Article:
The studies cover 36 different individuals found around the first fossils discovered in Ethiopia, but the most complete skeleton (45% of the total skeleton) is Ardi with 125 different bones (skull fragments, teeth, arm bones, hand and wrist, pelvis, legs and feet). Researchers have recreated the environment of Ardipithecus and have lived in a forest when he was already walking.


Indeed Ardi evolved in a tropical clear of Ethiopia, with palm trees, hackberry trees and fig trees, including elephants, rhinos, giraffes and other antelopes.
Other fossils found at the site show that Ardi lived alongside monkeys, rats, moles and other grazing animals like cows.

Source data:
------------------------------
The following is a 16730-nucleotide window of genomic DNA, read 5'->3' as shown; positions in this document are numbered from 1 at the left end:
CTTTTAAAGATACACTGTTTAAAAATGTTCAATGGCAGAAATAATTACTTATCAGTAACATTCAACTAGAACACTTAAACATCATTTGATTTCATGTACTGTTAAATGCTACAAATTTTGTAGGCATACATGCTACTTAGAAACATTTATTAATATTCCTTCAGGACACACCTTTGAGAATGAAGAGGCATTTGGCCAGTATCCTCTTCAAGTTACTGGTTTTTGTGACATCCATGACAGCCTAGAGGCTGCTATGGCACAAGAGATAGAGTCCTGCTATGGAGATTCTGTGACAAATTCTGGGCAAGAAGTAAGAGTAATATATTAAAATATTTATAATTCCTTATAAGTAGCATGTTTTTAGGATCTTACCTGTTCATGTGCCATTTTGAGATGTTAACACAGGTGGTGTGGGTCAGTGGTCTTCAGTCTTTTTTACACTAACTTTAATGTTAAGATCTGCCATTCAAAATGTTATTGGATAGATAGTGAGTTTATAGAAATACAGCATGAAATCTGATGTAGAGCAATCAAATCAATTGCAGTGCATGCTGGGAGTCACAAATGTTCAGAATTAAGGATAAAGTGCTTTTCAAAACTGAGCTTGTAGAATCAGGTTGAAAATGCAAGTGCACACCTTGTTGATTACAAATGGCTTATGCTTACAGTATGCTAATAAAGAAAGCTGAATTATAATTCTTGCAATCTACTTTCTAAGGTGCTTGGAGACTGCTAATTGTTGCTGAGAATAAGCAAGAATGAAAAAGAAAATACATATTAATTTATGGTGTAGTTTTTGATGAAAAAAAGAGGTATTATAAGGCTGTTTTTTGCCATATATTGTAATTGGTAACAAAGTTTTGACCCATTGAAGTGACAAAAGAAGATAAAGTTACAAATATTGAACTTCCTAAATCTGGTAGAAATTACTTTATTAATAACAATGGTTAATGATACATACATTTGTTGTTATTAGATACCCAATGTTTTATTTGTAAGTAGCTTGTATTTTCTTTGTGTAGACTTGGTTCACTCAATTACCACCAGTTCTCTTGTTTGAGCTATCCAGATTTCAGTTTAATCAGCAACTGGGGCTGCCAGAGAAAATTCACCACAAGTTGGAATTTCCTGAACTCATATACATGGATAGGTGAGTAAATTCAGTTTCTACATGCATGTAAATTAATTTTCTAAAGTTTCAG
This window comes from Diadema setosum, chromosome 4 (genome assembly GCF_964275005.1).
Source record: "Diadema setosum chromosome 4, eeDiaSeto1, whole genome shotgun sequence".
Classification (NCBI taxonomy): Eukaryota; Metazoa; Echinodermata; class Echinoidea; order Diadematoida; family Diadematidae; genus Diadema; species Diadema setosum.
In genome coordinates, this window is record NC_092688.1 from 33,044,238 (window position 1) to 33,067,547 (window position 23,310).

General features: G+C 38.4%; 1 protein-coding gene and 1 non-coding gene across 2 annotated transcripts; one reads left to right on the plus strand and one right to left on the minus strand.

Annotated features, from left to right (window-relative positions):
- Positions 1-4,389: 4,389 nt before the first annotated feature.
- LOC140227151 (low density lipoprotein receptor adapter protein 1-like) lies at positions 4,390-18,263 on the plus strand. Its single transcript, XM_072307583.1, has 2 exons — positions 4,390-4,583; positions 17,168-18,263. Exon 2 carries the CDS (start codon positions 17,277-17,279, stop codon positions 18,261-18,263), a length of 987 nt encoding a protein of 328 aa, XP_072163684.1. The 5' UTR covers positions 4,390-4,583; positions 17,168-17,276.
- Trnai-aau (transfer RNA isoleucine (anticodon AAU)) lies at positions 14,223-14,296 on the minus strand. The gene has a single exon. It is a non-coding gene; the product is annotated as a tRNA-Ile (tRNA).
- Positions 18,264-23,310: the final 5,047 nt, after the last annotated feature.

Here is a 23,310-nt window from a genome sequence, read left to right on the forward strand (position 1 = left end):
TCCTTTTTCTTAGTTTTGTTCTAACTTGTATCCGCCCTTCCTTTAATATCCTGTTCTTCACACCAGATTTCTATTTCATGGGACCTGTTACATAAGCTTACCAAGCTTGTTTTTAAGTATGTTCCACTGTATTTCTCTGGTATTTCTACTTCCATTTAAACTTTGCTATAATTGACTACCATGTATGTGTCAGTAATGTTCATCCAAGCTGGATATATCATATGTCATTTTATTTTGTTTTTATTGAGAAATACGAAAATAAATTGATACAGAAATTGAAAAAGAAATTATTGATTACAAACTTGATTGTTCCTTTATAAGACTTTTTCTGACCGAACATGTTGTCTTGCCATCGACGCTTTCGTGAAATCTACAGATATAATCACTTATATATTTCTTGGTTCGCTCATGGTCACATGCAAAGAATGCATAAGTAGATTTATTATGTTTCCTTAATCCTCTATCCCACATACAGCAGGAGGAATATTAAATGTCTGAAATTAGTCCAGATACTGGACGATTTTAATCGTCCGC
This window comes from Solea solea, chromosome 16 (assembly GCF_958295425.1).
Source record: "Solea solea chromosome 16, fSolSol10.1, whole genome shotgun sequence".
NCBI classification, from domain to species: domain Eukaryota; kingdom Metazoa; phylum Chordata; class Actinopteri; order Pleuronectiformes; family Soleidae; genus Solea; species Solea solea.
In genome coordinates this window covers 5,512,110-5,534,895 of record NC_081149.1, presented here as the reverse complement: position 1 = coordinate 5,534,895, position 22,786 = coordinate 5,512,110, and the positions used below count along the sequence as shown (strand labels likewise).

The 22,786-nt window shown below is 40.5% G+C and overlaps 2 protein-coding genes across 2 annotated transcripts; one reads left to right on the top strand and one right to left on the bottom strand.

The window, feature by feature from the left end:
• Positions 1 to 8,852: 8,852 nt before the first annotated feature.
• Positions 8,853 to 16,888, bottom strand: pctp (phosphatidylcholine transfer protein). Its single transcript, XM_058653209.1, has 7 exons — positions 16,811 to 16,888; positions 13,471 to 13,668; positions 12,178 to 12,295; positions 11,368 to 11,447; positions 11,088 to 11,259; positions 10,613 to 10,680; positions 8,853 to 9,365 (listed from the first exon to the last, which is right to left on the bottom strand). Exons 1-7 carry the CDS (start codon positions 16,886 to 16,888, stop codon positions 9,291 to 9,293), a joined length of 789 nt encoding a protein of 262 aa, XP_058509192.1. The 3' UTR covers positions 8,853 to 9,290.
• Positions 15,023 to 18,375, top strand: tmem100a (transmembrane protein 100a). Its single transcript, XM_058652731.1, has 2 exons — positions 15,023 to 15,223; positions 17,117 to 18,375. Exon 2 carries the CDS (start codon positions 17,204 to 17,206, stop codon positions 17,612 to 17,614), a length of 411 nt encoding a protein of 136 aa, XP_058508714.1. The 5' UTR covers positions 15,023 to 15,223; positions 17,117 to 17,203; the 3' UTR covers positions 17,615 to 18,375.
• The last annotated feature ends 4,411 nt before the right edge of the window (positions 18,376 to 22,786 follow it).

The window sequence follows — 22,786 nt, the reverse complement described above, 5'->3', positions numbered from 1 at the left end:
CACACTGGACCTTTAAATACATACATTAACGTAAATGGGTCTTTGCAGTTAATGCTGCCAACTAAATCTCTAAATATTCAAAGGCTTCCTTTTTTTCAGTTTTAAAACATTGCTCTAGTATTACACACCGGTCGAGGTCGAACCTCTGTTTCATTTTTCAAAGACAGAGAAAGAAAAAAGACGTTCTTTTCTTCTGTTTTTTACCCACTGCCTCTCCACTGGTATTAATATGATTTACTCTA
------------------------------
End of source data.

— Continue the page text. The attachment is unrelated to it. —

Professor White and his colleagues, Gen Suwa and Berhane Asfaw discovered the fossils in the Middle Awash of Ethiopia in the middle of the Rift Valley.
The fossil hunters working in Ethiopia have unearthed the remains of at least nine primitive hominids that are between 4.5 million and 4.3 million years.
All these discoveries are of the same species, Ardipithecus ramidus, described in 1995. These tests show the abundance of trees, estimated between 40 and 65% of the plant landscape of Ardi.
The theory of bipedalism, which requires an adjustment to the transformation of a community woodland in open savanna, in this case to reconsider because Ardipithecus rebounded in a semi-wooded landscape. whether Ardipithecus is not our ancestor, it is a possible first representatives of the human lineage.

Image: Ardipithecus lived about 4.4 million years ago in Ethiopia, in a tropical clear.

 Ardipithecus découvert en Ethiopie